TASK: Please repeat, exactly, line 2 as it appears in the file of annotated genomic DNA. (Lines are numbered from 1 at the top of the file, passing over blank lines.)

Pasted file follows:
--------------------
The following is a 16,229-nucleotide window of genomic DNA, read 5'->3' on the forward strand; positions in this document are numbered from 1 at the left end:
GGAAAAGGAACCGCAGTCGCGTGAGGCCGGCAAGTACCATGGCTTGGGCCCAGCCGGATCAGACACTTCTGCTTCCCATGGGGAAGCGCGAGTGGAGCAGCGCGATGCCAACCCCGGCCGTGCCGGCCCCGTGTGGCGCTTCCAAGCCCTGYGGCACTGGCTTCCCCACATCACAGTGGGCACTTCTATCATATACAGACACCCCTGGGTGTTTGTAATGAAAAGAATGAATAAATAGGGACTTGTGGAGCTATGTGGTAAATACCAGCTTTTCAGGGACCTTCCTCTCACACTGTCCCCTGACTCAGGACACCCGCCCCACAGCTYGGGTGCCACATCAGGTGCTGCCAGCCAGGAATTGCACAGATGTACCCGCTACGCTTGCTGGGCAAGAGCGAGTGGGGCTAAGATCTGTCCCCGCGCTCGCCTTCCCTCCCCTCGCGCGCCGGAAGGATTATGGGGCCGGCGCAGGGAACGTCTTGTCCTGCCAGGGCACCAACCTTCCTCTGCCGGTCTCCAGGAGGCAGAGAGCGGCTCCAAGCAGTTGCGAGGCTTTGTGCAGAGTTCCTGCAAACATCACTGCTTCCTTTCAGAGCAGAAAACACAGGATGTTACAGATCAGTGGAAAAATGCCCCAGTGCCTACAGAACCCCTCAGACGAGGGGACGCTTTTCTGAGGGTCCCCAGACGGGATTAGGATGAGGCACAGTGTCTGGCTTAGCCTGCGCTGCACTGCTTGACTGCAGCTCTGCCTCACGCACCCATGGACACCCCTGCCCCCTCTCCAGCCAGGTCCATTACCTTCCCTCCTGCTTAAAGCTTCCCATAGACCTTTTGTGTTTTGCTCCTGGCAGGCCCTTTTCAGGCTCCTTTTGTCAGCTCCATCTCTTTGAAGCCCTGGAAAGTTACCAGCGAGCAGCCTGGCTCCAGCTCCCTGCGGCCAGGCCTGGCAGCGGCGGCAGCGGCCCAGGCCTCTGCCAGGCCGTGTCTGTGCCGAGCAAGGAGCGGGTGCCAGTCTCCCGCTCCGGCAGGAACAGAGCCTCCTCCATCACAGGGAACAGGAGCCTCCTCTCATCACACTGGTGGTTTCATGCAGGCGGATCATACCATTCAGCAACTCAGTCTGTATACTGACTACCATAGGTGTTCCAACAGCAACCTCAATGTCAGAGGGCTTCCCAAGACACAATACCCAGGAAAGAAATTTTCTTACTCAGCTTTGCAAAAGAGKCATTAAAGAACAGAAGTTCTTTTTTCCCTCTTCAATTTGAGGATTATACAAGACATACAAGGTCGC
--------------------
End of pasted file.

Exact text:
GGAAAAGGAACCGCAGTCGCGTGAGGCCGGCAAGTACCATGGCTTGGGCCCAGCCGGATCAGACACTTCTGCTTCCCATGGGGAAGCGCGAGTGGAGCAGCGCGATGCCAACCCCGGCCGTGCCGGCCCCGTGTGGCGCTTCCAAGCCCTGYGGCACTGGCTTCCCCACATCACAGTGGGCACTTCTATCATATACAGACACCCCTGGGTGTTTGTAATGAAAAGAATGAATAAATAGGGACTTGTGGAGCTATGTGGTAAATACCAGCTTTTCAGGGACCTTCCTCTCACACTGTCCCCTGACTCAGGACACCCGCCCCACAGCTYGGGTGCCACATCAGGTGCTGCCAGCCAGGAATTGCACAGATGTACCCGCTACGCTTGCTGGGCAAGAGCGAGTGGGGCTAAGATCTGTCCCCGCGCTCGCCTTCCCTCCCCTCGCGCGCCGGAAGGATTATGGGGCCGGCGCAGGGAACGTCTTGTCCTGCCAGGGCACCAACCTTCCTCTGCCGGTCTCCAGGAGGCAGAGAGCGGCTCCAAGCAGTTGCGAGGCTTTGTGCAGAGTTCCTGCAAACATCACTGCTTCCTTTCAGAGCAGAAAACACAGGATGTTACAGATCAGTGGAAAAATGCCCCAGTGCCTACAGAACCCCTCAGACGAGGGGACGCTTTTCTGAGGGTCCCCAGACGGGATTAGGATGAGGCACAGTGTCTGGCTTAGCCTGCGCTGCACTGCTTGACTGCAGCTCTGCCTCACGCACCCATGGACACCCCTGCCCCCTCTCCAGCCAGGTCCATTACCTTCCCTCCTGCTTAAAGCTTCCCATAGACCTTTTGTGTTTTGCTCCTGGCAGGCCCTTTTCAGGCTCCTTTTGTCAGCTCCATCTCTTTGAAGCCCTGGAAAGTTACCAGCGAGCAGCCTGGCTCCAGCTCCCTGCGGCCAGGCCTGGCAGCGGCGGCAGCGGCCCAGGCCTCTGCCAGGCCGTGTCTGTGCCGAGCAAGGAGCGGGTGCCAGTCTCCCGCTCCGGCAGGAACAGAGCCTCCTCCATCACAGGGAACAGGAGCCTCCTCTCATCACACTGGTGGTTTCATGCAGGCGGATCATACCATTCAGCAACTCAGTCTGTATACTGACTACCATAGGTGTTCCAACAGCAACCTCAATGTCAGAGGGCTTCCCAAGACACAATACCCAGGAAAGAAATTTTCTTACTCAGCTTTGCAAAAGAGKCATTAAAGAACAGAAGTTCTTTTTTCCCTCTTCAATTTGAGGATTATACAAGACATACAAGGTCGC